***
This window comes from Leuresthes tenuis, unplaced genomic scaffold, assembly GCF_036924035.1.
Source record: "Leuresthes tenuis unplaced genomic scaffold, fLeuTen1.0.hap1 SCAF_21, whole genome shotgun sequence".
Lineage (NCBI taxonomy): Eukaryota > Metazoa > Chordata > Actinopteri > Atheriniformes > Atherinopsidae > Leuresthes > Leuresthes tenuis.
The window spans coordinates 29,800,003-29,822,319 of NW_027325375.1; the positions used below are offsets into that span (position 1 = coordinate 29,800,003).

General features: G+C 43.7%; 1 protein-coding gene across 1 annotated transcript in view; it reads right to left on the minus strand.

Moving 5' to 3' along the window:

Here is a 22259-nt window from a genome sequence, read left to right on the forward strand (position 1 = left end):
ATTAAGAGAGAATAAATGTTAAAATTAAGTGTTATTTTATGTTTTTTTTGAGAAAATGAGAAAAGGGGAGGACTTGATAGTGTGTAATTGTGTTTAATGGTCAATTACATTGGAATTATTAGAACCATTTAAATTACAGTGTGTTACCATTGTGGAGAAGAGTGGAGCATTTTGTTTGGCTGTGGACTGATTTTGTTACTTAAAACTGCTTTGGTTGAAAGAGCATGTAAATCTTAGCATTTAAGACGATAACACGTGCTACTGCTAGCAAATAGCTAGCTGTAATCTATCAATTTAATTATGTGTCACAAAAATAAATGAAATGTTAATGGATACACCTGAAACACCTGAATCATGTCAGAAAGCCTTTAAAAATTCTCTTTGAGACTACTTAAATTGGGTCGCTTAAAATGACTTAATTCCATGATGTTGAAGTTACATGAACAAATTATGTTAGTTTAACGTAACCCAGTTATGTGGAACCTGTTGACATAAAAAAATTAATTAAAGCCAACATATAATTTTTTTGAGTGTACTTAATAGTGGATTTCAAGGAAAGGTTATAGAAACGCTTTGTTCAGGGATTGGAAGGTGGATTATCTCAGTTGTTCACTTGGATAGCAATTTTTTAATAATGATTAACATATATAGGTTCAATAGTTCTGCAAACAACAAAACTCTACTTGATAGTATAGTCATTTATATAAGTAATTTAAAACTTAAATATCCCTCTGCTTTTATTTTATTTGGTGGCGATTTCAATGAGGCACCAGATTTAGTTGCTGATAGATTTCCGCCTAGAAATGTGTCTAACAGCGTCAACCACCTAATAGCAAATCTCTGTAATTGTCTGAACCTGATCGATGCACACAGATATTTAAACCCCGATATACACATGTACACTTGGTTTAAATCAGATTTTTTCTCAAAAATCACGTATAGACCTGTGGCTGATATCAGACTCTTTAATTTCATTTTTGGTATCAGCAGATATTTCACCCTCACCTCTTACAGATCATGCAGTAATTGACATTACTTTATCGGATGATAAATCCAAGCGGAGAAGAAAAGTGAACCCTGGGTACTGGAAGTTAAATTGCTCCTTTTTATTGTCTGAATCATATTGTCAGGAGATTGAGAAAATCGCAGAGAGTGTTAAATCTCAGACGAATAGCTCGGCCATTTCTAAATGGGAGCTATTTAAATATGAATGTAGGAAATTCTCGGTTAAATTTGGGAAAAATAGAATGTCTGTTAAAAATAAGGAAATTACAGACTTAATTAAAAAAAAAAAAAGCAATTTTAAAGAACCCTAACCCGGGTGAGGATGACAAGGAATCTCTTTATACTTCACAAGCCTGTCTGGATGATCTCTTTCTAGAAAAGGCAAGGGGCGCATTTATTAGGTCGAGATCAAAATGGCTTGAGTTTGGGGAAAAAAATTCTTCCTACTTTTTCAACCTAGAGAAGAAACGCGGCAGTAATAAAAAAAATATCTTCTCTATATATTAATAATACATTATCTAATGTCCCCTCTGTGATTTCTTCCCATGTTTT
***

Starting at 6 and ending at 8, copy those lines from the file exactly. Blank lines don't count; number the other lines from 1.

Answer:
Moving 5' to 3' along the window:

Here is a 22259-nt window from a genome sequence, read left to right on the forward strand (position 1 = left end):
ATTAAGAGAGAATAAATGTTAAAATTAAGTGTTATTTTATGTTTTTTTTGAGAAAATGAGAAAAGGGGAGGACTTGATAGTGTGTAATTGTGTTTAATGGTCAATTACATTGGAATTATTAGAACCATTTAAATTACAGTGTGTTACCATTGTGGAGAAGAGTGGAGCATTTTGTTTGGCTGTGGACTGATTTTGTTACTTAAAACTGCTTTGGTTGAAAGAGCATGTAAATCTTAGCATTTAAGACGATAACACGTGCTACTGCTAGCAAATAGCTAGCTGTAATCTATCAATTTAATTATGTGTCACAAAAATAAATGAAATGTTAATGGATACACCTGAAACACCTGAATCATGTCAGAAAGCCTTTAAAAATTCTCTTTGAGACTACTTAAATTGGGTCGCTTAAAATGACTTAATTCCATGATGTTGAAGTTACATGAACAAATTATGTTAGTTTAACGTAACCCAGTTATGTGGAACCTGTTGACATAAAAAAATTAATTAAAGCCAACATATAATTTTTTTGAGTGTACTTAATAGTGGATTTCAAGGAAAGGTTATAGAAACGCTTTGTTCAGGGATTGGAAGGTGGATTATCTCAGTTGTTCACTTGGATAGCAATTTTTTAATAATGATTAACATATATAGGTTCAATAGTTCTGCAAACAACAAAACTCTACTTGATAGTATAGTCATTTATATAAGTAATTTAAAACTTAAATATCCCTCTGCTTTTATTTTATTTGGTGGCGATTTCAATGAGGCACCAGATTTAGTTGCTGATAGATTTCCGCCTAGAAATGTGTCTAACAGCGTCAACCACCTAATAGCAAATCTCTGTAATTGTCTGAACCTGATCGATGCACACAGATATTTAAACCCCGATATACACATGTACACTTGGTTTAAATCAGATTTTTTCTCAAAAATCACGTATAGACCTGTGGCTGATATCAGACTCTTTAATTTCATTTTTGGTATCAGCAGATATTTCACCCTCACCTCTTACAGATCATGCAGTAATTGACATTACTTTATCGGATGATAAATCCAAGCGGAGAAGAAAAGTGAACCCTGGGTACTGGAAGTTAAATTGCTCCTTTTTATTGTCTGAATCATATTGTCAGGAGATTGAGAAAATCGCAGAGAGTGTTAAATCTCAGACGAATAGCTCGGCCATTTCTAAATGGGAGCTATTTAAATATGAATGTAGGAAATTCTCGGTTAAATTTGGGAAAAATAGAATGTCTGTTAAAAATAAGGAAATTACAGACTTAATTAAAAAAAAAAAAAGCAATTTTAAAGAACCCTAACCCGGGTGAGGATGACAAGGAATCTCTTTATACTTCACAAGCCTGTCTGGATGATCTCTTTCTAGAAAAGGCAAGGGGCGCATTTATTAGGTCGAGATCAAAATGGCTTGAGTTTGGGGAAAAAAATTCTTCCTACTTTTTCAACCTAGAGAAGAAACGCGGCAGTAATAAAAAAAATATCTTCTCTATATATTAATAATACATTATCTAATGTCCCCTCTGTGATTTCTTCCCATGTTTT